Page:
I'm rarely angered by a piece of journalism. Amused often, bemused sometimes, annoyed frequently. But actual, visceral anger is pretty unusual and tends to come at odd times.
But this Jessica Sidman piece in the Washington City Paper about people who steal from restaurants really got the blood boiling. When I say steal from restaurants I don't mean duck out on the tab: I mean, they literally steal stuff from restaurants. Glasses, silverware, anything that's not screwed down to the wall, toilet paper. Toilet paper! The disgusting one-ply sandpaper that restaurants use is stolen by people.
Here are the opening, and most infuriating, paragraphs:
Peter Ogburn’s life of crime began with a copper mug stuffed down his pants. The radio producer was drinking a Moscow mule at the bar at Senart’s Oyster and Chop House not long after its 2011 opening when the impulse struck him: He’d always wanted one of the shiny cups but had no idea where to find them. So he unbuttoned his pants. And he took one.
"If you are a restaurateur and you see somebody walking out of the restaurant with a giant bulge in the front of their pants," Ogburn says, "they’re either having a really good date, or they’re robbing you."
Since then, Ogburn has accumulated three more mismatched mugs, taken from D.C.’s Boxcar Tavern and other bars in Las Vegas and Charleston, S.C. He regularly busts them out to make Moscow mules for friends. He admits he has a tinge of guilt about it, but he still ranks the thefts low on the scale of bad etiquette and crime. "People that are bad tippers and people that walk out on a bill are the most deplorable people," Ogburn says. His justification is simple: "I always overtip bartenders, so karmatically, I think it’s all kind of worked out."
Mother of god. There's so much going on here. First is the simple brazenness of it: not just admitting to the crime but casually disclosing where it took place and how amusing he finds the whole situation. Then there is the initial justification: "He'd always wanted one of the shiny cups but had no idea where to find them." Well, Mr. Ogburn, let me f—king Google that for you. There are literally dozens of places online that you can purchase them from. You could even get a set with your initials on them!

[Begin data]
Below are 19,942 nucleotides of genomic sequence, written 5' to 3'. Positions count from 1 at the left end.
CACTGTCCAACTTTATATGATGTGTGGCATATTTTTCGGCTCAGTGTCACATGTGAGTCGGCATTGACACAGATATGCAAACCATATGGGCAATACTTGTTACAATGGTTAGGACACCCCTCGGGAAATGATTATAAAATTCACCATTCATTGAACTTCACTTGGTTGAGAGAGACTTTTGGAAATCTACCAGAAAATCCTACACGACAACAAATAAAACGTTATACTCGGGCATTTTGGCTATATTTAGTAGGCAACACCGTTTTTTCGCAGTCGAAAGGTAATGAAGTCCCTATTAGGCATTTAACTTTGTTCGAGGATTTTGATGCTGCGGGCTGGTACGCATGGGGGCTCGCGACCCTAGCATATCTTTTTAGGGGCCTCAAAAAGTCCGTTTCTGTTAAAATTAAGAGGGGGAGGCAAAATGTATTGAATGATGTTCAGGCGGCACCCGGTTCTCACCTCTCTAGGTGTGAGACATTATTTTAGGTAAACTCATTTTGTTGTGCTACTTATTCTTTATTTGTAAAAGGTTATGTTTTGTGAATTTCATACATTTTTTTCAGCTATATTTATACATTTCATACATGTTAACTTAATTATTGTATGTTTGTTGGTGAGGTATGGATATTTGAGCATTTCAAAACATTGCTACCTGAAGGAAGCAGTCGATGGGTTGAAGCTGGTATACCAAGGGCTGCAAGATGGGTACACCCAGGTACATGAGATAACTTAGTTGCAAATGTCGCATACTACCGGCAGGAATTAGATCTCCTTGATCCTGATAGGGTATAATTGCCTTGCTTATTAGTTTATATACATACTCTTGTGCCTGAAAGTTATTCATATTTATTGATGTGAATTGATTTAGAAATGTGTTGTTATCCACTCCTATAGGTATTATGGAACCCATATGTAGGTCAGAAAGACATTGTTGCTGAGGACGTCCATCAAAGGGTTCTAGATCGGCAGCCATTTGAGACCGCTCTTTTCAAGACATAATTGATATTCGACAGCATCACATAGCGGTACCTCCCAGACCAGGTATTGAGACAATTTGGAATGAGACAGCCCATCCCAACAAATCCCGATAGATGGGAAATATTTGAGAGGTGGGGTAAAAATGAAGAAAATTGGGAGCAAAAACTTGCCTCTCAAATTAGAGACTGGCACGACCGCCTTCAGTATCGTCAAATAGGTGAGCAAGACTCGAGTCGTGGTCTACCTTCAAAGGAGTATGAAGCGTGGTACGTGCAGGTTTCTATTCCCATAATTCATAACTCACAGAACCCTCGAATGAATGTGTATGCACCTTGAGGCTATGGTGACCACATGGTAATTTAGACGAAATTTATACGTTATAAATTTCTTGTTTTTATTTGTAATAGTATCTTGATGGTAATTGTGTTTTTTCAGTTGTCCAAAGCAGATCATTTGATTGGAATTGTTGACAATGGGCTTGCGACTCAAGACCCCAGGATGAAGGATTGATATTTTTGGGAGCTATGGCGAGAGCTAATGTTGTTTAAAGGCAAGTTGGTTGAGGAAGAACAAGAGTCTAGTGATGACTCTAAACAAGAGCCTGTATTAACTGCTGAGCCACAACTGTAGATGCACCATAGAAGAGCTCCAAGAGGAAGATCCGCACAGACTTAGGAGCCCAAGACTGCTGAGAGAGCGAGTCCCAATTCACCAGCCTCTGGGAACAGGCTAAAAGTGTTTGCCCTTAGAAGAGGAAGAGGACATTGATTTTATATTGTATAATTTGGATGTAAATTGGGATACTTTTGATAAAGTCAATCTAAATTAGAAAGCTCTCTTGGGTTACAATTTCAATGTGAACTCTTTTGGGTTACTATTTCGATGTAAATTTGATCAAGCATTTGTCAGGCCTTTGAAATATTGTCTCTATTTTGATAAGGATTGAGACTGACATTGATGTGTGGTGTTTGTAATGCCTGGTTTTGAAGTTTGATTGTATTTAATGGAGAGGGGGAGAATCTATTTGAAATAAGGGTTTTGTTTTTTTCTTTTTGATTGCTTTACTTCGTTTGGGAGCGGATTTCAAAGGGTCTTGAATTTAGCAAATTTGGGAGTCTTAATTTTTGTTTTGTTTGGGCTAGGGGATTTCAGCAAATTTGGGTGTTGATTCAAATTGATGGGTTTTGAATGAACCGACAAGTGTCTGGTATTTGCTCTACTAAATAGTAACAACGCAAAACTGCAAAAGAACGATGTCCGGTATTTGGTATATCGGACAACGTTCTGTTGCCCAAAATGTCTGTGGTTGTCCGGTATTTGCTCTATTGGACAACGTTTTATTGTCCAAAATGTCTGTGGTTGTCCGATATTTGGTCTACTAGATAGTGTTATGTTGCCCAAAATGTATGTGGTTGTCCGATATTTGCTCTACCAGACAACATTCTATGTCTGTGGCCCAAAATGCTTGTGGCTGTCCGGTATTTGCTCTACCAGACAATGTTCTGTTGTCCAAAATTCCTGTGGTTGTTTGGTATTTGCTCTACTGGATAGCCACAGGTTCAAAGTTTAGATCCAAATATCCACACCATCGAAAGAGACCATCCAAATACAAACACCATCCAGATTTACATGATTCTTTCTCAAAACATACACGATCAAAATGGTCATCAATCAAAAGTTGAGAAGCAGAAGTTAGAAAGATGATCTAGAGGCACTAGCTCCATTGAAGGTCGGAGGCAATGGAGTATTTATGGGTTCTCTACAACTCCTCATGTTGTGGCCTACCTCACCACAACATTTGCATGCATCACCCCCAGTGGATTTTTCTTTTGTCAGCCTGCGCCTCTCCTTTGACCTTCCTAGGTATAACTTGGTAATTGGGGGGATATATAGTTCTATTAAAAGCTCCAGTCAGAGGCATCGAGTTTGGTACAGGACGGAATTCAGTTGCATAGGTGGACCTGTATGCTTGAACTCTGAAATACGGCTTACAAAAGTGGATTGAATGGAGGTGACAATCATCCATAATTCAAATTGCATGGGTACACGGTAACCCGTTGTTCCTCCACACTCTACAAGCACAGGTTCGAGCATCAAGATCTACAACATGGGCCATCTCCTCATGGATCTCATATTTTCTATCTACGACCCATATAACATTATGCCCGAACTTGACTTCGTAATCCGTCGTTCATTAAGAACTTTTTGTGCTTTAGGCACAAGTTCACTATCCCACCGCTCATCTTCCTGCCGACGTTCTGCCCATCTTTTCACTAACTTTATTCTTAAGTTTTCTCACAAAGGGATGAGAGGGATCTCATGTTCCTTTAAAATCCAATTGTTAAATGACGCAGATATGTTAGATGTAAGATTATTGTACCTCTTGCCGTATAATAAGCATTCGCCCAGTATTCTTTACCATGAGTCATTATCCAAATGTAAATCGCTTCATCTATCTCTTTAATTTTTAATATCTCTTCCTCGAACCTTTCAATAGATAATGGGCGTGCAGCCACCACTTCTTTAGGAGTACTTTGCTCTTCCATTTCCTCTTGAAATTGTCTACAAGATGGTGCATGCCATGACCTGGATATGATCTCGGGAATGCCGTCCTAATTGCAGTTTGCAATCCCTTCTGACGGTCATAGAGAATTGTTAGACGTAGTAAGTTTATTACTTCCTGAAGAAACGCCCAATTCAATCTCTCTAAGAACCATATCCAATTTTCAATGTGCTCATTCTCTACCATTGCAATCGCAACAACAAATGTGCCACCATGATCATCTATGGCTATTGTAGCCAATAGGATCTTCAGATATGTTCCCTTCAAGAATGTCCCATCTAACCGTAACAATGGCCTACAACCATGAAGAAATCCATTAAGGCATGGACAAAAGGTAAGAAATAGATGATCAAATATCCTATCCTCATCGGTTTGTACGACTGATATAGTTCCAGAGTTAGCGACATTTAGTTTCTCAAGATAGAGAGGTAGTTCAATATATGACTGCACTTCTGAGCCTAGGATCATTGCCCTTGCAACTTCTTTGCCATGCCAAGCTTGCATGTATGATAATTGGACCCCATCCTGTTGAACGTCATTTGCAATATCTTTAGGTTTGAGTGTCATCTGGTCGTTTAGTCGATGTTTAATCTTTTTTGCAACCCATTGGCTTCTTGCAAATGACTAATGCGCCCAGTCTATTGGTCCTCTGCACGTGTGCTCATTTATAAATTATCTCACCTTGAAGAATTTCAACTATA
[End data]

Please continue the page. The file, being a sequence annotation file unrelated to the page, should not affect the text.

Then Ogburn says "Eh, not really a big deal, because I'm a damn fine tipper." So because Ogburn thinks he tips employees of restaurants generously he is entitled to steal from the restauranteurs who employ said bartenders? Is that really his justification here? Perhaps he has seen the cost of said cups and decided he doesn't want to shell out the bucks, so he figures the guy providing him his booze for the evening has the obligation to pay for it?
The way I see it, Ogburn is doing this for one of three reasons.
The first possibility is that he's literally the dumbest man on the planet and cannot figure out how to use Google in order to find a place to purchase the items he wants to steal. I find this to be unlikely given his proficiency with Twitter and the fact that he has worked as a producer for Bill Press for some time.
The second possibility is that he's too poor to afford one of those fine bronze mugs he so adores. I find this to be equally unlikely since he brags about stealing goods from Senart's Oyster Bar and Chophouse, a restaurant Yelp puts in the "Spendy" range (between $31 and $60 per person).
The final possibility, and the one that seems most likely, is that Ogburn has the impulse control of a three year old. He knows what he's doing is wrong, he's smart enough to figure out where to purchase the mugs he covets, and he earns enough money to be able to afford them should he want to purchase them—but he doesn't care to wait. Don't care how, I want it now, he probably thinks to himself. If he even thinks about it more than just muttering "MINE" as he grabs it and stuffs it down his pants.
What society needs is a way to make the Ogburns of the world think twice before acting like a spoiled, petulant child. Imprisonment and lawsuits probably aren't the answer (though I sincerely hope Senart's presents his smug face with a bill for the stolen goods the next time he saunters in); the cost to society outweighs the cost of the mugs. You know what would be a far better option? Bringing back the stocks and shaming those who get caught brazenly stealing and then bragging about it later.
Shame is a powerful tool. And I imagine if Mr. Ogburn had to spend a Saturday afternoon locked up in Dupont Circle as the local villagers tossed lettuce and rotten tomatoes at his head he'd think twice before sticking a copper mug down his pants again.